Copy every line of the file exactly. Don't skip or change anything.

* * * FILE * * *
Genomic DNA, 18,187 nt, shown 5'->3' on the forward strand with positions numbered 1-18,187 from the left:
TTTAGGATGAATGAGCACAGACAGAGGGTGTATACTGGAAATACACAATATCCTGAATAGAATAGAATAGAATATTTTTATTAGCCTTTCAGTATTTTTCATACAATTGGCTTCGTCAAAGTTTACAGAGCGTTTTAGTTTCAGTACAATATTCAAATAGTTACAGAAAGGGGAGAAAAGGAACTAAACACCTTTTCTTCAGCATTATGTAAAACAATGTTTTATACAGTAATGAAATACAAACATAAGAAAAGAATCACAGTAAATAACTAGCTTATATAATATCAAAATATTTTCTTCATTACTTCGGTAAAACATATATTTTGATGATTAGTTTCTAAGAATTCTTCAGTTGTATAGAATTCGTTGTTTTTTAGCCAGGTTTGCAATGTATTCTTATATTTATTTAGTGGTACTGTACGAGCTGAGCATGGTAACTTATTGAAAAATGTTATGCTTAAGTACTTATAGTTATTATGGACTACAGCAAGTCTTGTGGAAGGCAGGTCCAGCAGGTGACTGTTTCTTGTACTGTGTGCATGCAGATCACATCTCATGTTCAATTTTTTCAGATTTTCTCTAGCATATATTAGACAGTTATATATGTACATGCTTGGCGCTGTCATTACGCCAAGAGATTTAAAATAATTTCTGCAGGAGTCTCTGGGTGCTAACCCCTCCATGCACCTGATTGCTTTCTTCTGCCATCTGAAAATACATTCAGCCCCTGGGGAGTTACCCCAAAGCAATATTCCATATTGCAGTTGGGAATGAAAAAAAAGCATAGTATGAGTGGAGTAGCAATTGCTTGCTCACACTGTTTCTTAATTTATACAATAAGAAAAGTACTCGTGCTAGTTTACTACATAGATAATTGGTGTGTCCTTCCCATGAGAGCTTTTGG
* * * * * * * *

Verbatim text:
Genomic DNA, 18,187 nt, shown 5'->3' on the forward strand with positions numbered 1-18,187 from the left:
TTTAGGATGAATGAGCACAGACAGAGGGTGTATACTGGAAATACACAATATCCTGAATAGAATAGAATAGAATATTTTTATTAGCCTTTCAGTATTTTTCATACAATTGGCTTCGTCAAAGTTTACAGAGCGTTTTAGTTTCAGTACAATATTCAAATAGTTACAGAAAGGGGAGAAAAGGAACTAAACACCTTTTCTTCAGCATTATGTAAAACAATGTTTTATACAGTAATGAAATACAAACATAAGAAAAGAATCACAGTAAATAACTAGCTTATATAATATCAAAATATTTTCTTCATTACTTCGGTAAAACATATATTTTGATGATTAGTTTCTAAGAATTCTTCAGTTGTATAGAATTCGTTGTTTTTTAGCCAGGTTTGCAATGTATTCTTATATTTATTTAGTGGTACTGTACGAGCTGAGCATGGTAACTTATTGAAAAATGTTATGCTTAAGTACTTATAGTTATTATGGACTACAGCAAGTCTTGTGGAAGGCAGGTCCAGCAGGTGACTGTTTCTTGTACTGTGTGCATGCAGATCACATCTCATGTTCAATTTTTTCAGATTTTCTCTAGCATATATTAGACAGTTATATATGTACATGCTTGGCGCTGTCATTACGCCAAGAGATTTAAAATAATTTCTGCAGGAGTCTCTGGGTGCTAACCCCTCCATGCACCTGATTGCTTTCTTCTGCCATCTGAAAATACATTCAGCCCCTGGGGAGTTACCCCAAAGCAATATTCCATATTGCAGTTGGGAATGAAAAAAAAGCATAGTATGAGTGGAGTAGCAATTGCTTGCTCACACTGTTTCTTAATTTATACAATAAGAAAAGTACTCGTGCTAGTTTACTACATAGATAATTGGTGTGTCCTTCCCATGAGAGCTTTTGG